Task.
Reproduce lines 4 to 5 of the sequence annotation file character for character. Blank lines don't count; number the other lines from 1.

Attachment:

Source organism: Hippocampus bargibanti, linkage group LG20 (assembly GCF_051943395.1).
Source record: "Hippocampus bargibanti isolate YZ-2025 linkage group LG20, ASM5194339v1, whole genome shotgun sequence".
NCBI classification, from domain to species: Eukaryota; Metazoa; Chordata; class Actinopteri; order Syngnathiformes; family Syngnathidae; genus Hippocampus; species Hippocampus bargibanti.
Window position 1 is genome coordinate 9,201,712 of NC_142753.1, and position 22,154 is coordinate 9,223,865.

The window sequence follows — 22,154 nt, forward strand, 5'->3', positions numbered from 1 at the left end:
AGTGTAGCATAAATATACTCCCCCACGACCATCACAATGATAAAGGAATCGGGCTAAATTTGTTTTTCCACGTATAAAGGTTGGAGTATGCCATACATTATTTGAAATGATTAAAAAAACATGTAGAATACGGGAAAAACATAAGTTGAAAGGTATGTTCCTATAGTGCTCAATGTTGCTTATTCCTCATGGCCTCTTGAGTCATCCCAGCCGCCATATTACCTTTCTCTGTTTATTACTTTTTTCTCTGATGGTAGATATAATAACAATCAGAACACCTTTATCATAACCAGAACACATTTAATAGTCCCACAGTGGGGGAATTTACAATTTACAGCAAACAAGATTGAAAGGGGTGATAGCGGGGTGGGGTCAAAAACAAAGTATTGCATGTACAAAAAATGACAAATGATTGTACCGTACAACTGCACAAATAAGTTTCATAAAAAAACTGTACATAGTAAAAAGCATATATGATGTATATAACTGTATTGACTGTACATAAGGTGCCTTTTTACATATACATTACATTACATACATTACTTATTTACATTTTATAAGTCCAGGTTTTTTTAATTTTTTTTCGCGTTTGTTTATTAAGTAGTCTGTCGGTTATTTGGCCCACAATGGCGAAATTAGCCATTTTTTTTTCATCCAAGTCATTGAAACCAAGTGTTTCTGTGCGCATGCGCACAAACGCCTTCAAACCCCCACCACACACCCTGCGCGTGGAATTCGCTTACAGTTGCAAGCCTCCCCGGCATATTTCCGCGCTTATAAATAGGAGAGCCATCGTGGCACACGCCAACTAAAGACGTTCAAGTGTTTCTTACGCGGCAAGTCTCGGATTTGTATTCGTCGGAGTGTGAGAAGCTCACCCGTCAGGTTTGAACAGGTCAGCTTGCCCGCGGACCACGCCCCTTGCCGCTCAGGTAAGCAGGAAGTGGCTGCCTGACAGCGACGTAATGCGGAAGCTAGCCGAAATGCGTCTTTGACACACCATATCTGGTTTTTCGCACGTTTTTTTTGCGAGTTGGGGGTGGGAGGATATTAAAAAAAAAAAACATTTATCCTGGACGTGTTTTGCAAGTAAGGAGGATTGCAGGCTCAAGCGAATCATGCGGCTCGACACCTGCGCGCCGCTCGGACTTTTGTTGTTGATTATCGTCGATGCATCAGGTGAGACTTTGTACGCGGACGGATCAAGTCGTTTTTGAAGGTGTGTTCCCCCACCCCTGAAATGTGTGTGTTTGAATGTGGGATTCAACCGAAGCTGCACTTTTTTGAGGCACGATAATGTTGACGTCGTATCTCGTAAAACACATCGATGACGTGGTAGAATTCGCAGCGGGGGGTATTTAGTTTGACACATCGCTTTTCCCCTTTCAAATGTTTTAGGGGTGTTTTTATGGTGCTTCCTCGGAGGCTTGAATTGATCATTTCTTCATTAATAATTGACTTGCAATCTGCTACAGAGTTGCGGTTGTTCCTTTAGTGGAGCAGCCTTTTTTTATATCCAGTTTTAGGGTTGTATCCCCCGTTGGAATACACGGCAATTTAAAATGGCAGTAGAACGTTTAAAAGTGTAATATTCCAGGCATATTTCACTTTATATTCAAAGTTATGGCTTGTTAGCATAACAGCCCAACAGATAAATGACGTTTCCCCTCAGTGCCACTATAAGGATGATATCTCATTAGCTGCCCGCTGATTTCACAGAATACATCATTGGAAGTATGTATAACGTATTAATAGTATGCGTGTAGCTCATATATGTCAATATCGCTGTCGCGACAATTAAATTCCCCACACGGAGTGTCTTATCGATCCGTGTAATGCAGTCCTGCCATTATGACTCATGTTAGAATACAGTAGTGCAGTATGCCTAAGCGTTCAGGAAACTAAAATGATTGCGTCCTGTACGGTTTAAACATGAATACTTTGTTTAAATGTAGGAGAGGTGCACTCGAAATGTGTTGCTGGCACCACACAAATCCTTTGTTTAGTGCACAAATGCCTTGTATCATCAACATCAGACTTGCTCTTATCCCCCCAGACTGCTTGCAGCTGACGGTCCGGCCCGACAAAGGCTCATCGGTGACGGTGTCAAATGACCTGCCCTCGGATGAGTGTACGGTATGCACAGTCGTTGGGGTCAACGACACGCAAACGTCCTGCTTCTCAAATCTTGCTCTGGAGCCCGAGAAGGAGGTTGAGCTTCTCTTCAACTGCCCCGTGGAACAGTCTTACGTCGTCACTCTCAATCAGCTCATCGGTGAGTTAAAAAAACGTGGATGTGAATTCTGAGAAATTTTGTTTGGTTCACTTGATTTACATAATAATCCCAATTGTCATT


Window position 1 is genome coordinate 9,201,712 of NC_142753.1, and position 22,154 is coordinate 9,223,865.

The window sequence follows — 22,154 nt, forward strand, 5'->3', positions numbered from 1 at the left end: